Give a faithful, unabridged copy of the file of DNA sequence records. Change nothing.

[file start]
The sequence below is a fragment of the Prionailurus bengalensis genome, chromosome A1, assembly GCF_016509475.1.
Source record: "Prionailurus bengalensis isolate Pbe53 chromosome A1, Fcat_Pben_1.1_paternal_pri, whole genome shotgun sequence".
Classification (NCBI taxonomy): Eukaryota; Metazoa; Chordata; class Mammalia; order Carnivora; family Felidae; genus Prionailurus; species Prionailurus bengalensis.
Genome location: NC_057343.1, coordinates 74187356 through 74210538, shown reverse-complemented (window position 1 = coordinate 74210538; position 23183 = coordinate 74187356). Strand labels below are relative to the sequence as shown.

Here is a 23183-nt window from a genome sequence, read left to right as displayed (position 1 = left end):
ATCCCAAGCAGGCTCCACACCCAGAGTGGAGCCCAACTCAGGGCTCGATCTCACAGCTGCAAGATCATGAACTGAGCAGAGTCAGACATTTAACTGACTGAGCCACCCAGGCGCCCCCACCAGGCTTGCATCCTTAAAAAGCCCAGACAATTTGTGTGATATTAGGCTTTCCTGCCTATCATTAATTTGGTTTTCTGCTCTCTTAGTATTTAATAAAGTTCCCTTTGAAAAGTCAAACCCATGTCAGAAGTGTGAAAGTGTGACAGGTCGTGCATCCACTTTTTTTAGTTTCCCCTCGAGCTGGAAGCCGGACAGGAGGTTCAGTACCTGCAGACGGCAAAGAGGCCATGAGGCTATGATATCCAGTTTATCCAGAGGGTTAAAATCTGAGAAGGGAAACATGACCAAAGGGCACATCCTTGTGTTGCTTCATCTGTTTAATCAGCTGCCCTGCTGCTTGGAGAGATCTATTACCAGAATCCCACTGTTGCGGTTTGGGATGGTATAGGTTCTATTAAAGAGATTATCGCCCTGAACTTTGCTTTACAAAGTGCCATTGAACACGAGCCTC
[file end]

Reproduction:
The sequence below is a fragment of the Prionailurus bengalensis genome, chromosome A1, assembly GCF_016509475.1.
Source record: "Prionailurus bengalensis isolate Pbe53 chromosome A1, Fcat_Pben_1.1_paternal_pri, whole genome shotgun sequence".
Classification (NCBI taxonomy): Eukaryota; Metazoa; Chordata; class Mammalia; order Carnivora; family Felidae; genus Prionailurus; species Prionailurus bengalensis.
Genome location: NC_057343.1, coordinates 74187356 through 74210538, shown reverse-complemented (window position 1 = coordinate 74210538; position 23183 = coordinate 74187356). Strand labels below are relative to the sequence as shown.

Here is a 23183-nt window from a genome sequence, read left to right as displayed (position 1 = left end):
ATCCCAAGCAGGCTCCACACCCAGAGTGGAGCCCAACTCAGGGCTCGATCTCACAGCTGCAAGATCATGAACTGAGCAGAGTCAGACATTTAACTGACTGAGCCACCCAGGCGCCCCCACCAGGCTTGCATCCTTAAAAAGCCCAGACAATTTGTGTGATATTAGGCTTTCCTGCCTATCATTAATTTGGTTTTCTGCTCTCTTAGTATTTAATAAAGTTCCCTTTGAAAAGTCAAACCCATGTCAGAAGTGTGAAAGTGTGACAGGTCGTGCATCCACTTTTTTTAGTTTCCCCTCGAGCTGGAAGCCGGACAGGAGGTTCAGTACCTGCAGACGGCAAAGAGGCCATGAGGCTATGATATCCAGTTTATCCAGAGGGTTAAAATCTGAGAAGGGAAACATGACCAAAGGGCACATCCTTGTGTTGCTTCATCTGTTTAATCAGCTGCCCTGCTGCTTGGAGAGATCTATTACCAGAATCCCACTGTTGCGGTTTGGGATGGTATAGGTTCTATTAAAGAGATTATCGCCCTGAACTTTGCTTTACAAAGTGCCATTGAACACGAGCCTC